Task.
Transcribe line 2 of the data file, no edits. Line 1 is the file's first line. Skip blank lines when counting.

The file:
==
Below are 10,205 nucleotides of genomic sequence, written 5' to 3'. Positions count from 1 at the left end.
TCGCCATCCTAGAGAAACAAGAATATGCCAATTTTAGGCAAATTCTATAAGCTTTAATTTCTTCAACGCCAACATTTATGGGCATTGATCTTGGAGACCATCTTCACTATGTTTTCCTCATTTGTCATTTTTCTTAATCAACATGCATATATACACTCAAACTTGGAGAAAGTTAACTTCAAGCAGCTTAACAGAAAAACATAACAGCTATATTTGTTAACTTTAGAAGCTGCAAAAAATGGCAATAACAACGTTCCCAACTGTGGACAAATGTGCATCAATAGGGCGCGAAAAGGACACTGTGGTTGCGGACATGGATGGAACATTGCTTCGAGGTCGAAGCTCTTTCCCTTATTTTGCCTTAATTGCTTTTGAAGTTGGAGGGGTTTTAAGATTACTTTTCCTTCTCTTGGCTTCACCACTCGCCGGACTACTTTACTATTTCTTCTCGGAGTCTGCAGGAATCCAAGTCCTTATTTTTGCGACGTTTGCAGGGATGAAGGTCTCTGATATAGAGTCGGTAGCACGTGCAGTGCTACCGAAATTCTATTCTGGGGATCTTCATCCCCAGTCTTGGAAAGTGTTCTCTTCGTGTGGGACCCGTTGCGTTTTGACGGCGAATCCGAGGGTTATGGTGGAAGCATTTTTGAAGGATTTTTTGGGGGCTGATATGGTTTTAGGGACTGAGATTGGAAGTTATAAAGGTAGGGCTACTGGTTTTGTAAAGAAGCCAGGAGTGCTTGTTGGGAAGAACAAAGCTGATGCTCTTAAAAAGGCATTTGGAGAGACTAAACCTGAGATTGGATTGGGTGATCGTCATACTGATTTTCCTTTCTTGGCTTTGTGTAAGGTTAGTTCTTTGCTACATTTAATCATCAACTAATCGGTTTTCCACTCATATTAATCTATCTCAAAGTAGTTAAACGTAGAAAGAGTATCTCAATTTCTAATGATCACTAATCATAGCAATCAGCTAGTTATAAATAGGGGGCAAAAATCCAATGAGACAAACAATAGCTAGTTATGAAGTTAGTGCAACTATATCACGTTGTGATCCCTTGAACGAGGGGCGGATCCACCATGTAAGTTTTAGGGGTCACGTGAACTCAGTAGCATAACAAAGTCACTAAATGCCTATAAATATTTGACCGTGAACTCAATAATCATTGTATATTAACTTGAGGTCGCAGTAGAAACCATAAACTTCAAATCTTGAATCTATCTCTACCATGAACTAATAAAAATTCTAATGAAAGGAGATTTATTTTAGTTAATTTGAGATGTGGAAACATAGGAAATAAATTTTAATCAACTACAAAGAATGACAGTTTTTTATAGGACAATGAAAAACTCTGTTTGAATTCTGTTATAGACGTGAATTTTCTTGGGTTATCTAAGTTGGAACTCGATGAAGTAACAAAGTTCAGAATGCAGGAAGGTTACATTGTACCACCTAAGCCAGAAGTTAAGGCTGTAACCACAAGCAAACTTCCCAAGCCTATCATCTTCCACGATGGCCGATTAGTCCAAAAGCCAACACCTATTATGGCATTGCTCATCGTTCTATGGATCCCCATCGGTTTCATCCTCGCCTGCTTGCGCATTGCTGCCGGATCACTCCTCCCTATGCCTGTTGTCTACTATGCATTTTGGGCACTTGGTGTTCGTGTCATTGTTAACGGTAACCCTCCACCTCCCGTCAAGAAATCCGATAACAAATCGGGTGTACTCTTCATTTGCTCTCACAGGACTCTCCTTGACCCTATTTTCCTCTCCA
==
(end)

TCGCCATCCTAGAGAAACAAGAATATGCCAATTTTAGGCAAATTCTATAAGCTTTAATTTCTTCAACGCCAACATTTATGGGCATTGATCTTGGAGACCATCTTCACTATGTTTTCCTCATTTGTCATTTTTCTTAATCAACATGCATATATACACTCAAACTTGGAGAAAGTTAACTTCAAGCAGCTTAACAGAAAAACATAACAGCTATATTTGTTAACTTTAGAAGCTGCAAAAAATGGCAATAACAACGTTCCCAACTGTGGACAAATGTGCATCAATAGGGCGCGAAAAGGACACTGTGGTTGCGGACATGGATGGAACATTGCTTCGAGGTCGAAGCTCTTTCCCTTATTTTGCCTTAATTGCTTTTGAAGTTGGAGGGGTTTTAAGATTACTTTTCCTTCTCTTGGCTTCACCACTCGCCGGACTACTTTACTATTTCTTCTCGGAGTCTGCAGGAATCCAAGTCCTTATTTTTGCGACGTTTGCAGGGATGAAGGTCTCTGATATAGAGTCGGTAGCACGTGCAGTGCTACCGAAATTCTATTCTGGGGATCTTCATCCCCAGTCTTGGAAAGTGTTCTCTTCGTGTGGGACCCGTTGCGTTTTGACGGCGAATCCGAGGGTTATGGTGGAAGCATTTTTGAAGGATTTTTTGGGGGCTGATATGGTTTTAGGGACTGAGATTGGAAGTTATAAAGGTAGGGCTACTGGTTTTGTAAAGAAGCCAGGAGTGCTTGTTGGGAAGAACAAAGCTGATGCTCTTAAAAAGGCATTTGGAGAGACTAAACCTGAGATTGGATTGGGTGATCGTCATACTGATTTTCCTTTCTTGGCTTTGTGTAAGGTTAGTTCTTTGCTACATTTAATCATCAACTAATCGGTTTTCCACTCATATTAATCTATCTCAAAGTAGTTAAACGTAGAAAGAGTATCTCAATTTCTAATGATCACTAATCATAGCAATCAGCTAGTTATAAATAGGGGGCAAAAATCCAATGAGACAAACAATAGCTAGTTATGAAGTTAGTGCAACTATATCACGTTGTGATCCCTTGAACGAGGGGCGGATCCACCATGTAAGTTTTAGGGGTCACGTGAACTCAGTAGCATAACAAAGTCACTAAATGCCTATAAATATTTGACCGTGAACTCAATAATCATTGTATATTAACTTGAGGTCGCAGTAGAAACCATAAACTTCAAATCTTGAATCTATCTCTACCATGAACTAATAAAAATTCTAATGAAAGGAGATTTATTTTAGTTAATTTGAGATGTGGAAACATAGGAAATAAATTTTAATCAACTACAAAGAATGACAGTTTTTTATAGGACAATGAAAAACTCTGTTTGAATTCTGTTATAGACGTGAATTTTCTTGGGTTATCTAAGTTGGAACTCGATGAAGTAACAAAGTTCAGAATGCAGGAAGGTTACATTGTACCACCTAAGCCAGAAGTTAAGGCTGTAACCACAAGCAAACTTCCCAAGCCTATCATCTTCCACGATGGCCGATTAGTCCAAAAGCCAACACCTATTATGGCATTGCTCATCGTTCTATGGATCCCCATCGGTTTCATCCTCGCCTGCTTGCGCATTGCTGCCGGATCACTCCTCCCTATGCCTGTTGTCTACTATGCATTTTGGGCACTTGGTGTTCGTGTCATTGTTAACGGTAACCCTCCACCTCCCGTCAAGAAATCCGATAACAAATCGGGTGTACTCTTCATTTGCTCTCACAGGACTCTCCTTGACCCTATTTTCCTCTCCA